Quantify Risk to Health Care Workers: Why should we do this?

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Quantify Risk to Health Care Workers: Why should we do this? by Mind Map: Quantify Risk to Health Care Workers: Why should we do this?

1. Reasons for NOT completing this effort? [NOTE - the Green dot is a mitigating factor for the negative statement and provides overall support for the effort]

1.1. Why not just maximally protect HCWs?

1.1.1. For respiratory protection, have them all wear N95s all the time. PROS They are not expensive CONS They are not well received by HCWs A shortage is expected so you still need some planning to account for a shortage May not be possible to fit test everyone during an emergency and other alternatives may be needed N95 may not provide enough protection for all threats HCWs can't wear N95 for long periods of time, especially when workload is heavy

1.1.2. Buy elastomeric respirators for HCWs Need to be able to decon elastomerics quickly and effectively between patients Cost becomes an issue

1.1.3. Facility Engineering controls are also included in this, which is cost prohibitive solution for most health care facilities

1.2. What does this refer to beyond respiratory protection?

1.2.1. Could have shortages of other supplies Gloves Gowns Hand soap Disinfectant

1.2.2. Certain high risk procedures or activities OSHA had already declared many procedures high risk and called for higher levels of PPE Not sure there was an actual risk analysis done

1.2.3. Quarantine procedures

2. How will government agencies benefit from this effort?

2.1. CDC

2.1.1. Allow decisions during a pandemic to be based on risk analysis.

2.1.2. Affect the way they manage the FFR strategic national stock pile

2.2. FDA

2.3. OSHA

2.3.1. There mission is to protect workers. The model provides risk based desision making.

2.4. NIOSH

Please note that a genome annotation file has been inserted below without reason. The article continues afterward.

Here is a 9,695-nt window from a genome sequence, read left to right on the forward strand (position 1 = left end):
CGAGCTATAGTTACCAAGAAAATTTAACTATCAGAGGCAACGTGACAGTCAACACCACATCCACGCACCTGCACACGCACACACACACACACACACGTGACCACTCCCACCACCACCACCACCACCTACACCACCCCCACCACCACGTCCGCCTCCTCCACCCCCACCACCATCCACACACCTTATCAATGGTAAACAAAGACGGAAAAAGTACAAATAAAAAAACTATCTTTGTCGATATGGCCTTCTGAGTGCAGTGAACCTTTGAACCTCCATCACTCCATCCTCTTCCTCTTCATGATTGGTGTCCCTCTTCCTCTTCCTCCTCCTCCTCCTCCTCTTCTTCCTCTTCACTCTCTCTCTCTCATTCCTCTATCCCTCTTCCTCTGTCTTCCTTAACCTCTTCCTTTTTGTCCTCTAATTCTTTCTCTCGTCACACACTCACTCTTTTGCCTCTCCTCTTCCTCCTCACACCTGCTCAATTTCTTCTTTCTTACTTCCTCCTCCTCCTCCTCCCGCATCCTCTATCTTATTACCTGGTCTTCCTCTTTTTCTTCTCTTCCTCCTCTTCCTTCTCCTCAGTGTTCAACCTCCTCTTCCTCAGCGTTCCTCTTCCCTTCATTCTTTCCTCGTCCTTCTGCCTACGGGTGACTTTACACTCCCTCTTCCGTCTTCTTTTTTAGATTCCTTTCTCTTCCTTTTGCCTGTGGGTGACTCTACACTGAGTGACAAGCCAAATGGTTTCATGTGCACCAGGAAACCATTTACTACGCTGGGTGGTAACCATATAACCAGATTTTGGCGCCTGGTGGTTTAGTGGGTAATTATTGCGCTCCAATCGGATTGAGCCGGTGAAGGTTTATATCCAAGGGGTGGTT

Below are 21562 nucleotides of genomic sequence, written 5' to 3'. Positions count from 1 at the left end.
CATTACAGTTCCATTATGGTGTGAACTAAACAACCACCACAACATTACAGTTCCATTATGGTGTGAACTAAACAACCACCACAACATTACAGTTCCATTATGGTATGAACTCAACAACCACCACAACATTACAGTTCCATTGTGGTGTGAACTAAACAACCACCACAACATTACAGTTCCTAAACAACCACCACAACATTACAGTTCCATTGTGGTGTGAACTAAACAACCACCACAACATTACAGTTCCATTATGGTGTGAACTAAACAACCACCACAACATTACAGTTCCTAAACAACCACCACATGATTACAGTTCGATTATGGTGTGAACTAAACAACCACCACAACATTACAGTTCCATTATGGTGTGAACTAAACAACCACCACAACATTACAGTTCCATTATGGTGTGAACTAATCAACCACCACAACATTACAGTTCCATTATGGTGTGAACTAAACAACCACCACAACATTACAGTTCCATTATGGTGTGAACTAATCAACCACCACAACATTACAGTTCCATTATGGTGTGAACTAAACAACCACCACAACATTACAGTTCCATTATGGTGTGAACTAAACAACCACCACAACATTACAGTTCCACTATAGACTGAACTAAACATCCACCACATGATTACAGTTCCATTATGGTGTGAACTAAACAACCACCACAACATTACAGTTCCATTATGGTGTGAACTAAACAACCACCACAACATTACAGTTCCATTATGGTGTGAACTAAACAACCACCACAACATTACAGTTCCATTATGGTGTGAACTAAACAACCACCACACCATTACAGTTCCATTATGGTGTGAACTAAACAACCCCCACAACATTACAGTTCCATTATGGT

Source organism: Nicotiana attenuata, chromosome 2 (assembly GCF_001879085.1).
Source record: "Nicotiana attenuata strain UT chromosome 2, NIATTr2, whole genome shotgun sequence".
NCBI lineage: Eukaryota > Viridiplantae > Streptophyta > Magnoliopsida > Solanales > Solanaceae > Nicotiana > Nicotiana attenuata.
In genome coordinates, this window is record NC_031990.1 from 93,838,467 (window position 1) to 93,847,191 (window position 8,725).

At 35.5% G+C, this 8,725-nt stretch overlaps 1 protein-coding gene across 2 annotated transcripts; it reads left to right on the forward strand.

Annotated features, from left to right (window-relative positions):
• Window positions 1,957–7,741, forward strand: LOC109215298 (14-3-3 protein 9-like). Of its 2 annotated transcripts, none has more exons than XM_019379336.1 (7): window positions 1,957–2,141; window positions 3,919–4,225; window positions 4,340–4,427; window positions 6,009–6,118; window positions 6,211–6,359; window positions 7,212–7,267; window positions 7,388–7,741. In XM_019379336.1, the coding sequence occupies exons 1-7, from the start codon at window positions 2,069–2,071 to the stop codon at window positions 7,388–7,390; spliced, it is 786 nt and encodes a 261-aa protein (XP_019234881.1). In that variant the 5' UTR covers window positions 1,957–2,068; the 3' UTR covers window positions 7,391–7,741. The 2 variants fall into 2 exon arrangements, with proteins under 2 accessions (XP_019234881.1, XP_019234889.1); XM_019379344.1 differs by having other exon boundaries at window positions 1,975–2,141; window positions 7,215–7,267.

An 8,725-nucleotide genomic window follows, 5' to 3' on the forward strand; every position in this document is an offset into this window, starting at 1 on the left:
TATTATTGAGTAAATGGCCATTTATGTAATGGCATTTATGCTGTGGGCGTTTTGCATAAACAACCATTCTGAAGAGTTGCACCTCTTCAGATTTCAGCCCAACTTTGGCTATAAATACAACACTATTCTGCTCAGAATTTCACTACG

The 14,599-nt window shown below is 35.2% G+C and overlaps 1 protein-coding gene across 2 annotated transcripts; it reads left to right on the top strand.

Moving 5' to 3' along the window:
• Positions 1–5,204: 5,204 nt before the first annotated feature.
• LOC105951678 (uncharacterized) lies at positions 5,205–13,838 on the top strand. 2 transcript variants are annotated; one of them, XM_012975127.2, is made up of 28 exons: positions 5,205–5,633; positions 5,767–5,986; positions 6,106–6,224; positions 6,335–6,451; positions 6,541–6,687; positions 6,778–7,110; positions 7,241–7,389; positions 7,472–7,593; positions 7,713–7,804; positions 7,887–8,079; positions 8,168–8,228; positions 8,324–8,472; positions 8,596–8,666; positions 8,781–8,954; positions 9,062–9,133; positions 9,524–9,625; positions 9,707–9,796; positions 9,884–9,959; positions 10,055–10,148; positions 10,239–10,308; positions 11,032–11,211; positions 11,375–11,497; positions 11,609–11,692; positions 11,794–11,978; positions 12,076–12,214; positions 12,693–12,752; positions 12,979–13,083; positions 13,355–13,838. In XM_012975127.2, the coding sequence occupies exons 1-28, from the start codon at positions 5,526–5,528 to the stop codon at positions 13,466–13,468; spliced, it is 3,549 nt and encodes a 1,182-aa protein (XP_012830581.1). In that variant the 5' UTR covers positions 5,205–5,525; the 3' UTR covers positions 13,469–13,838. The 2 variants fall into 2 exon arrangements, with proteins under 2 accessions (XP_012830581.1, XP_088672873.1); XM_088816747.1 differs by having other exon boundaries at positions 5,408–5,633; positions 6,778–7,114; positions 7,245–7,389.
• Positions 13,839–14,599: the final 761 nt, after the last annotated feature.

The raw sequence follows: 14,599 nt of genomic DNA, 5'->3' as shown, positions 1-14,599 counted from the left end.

2.5. BARDA

2.5.1. Drive their research mission

3. Empirical Model Components: I wasn't sure what to call this, but I am looking for specifics about different modeling capabilities and how they can be used in relation to the model input data.

4. Why is this important?

4.1. Ensure the safety of HCW during infectious outbreak scenarios

4.2. Understand the overall risk factors

4.3. Lead to the appropriate levels of protection

4.3.1. PPE

4.3.2. Engineering controls

4.4. Justify cost for protection. May even lead to reduced costs

4.4.1. Over protection is not good. Lead to poor performance due to hindersome PPE Waste full $$$ Leads to other unnecessary programs to support the original hindersome programs Unnecessary operational procedures

4.4.2. Under protection is not good Leads to infection of HCW Leads to HCW not showing up for work

4.5. Drive preparedness planning

4.5.1. Scenario modeling should drive resource allocation

4.6. Provide HCW with a better understanding of why procedures are being implemented and may improve compliance.

4.6.1. Most helpful to HCW = education and training on respiratory protection which could include tangible risk values provided by model Most fit-testers know little to nothing about respiratory protection other than how to perform the fit-test

4.7. Prevents preparing for the worst case scenario

4.8. Lead to and justify the need for new research to fill data gaps.

4.9. Allow allocation of resources to meet the challenges of a particular emegency

5. What risk modeling or analysis has already been done?

5.1. Andy Levinson indicated he was not aware of any modeling like this that has been done.

5.2. Dr. Nicas has done some work in this area that could be very useful

5.3. Hospitals have planning guides now that must be based on some data or relevant information

6. Model Inputs

6.1. Infectious agent specifics

6.1.1. Genus, species, strain identification

6.1.2. Estimated particle size

6.1.3. Morbidty of the specific strain Function of amounts ingested (not well known) Function of individual susceptibilities (age, workload, time of year, general health; may even out statistically)

6.1.4. Mortality of the specific strain Same as morbidity

6.1.5. What is currently known about mode of transmission

6.1.6. Estimated Aerosol concentration

6.2. Facility Engineering Controls

6.2.1. Air exchanges per hour

6.2.2. Air decontamination units (UV light or other)

6.2.3. Age and size of facility

6.3. Personnel Considerations

6.3.1. Respiratory protection program

6.3.2. Inspection records

6.3.3. Staff HAI infection rate history

6.3.4. Vaccination policy

6.3.5. Handwash compliance

6.3.6. Training programs

6.3.7. Compliance records

6.4. Facility Prepardness Activities

6.4.1. Stock piling of supplies N95s surgical masks gloves

6.4.2. Access to regional, state, and federal stockpiles

6.4.3. Surge planning

6.4.4. Plans to partition patient streams with symptoms from the general population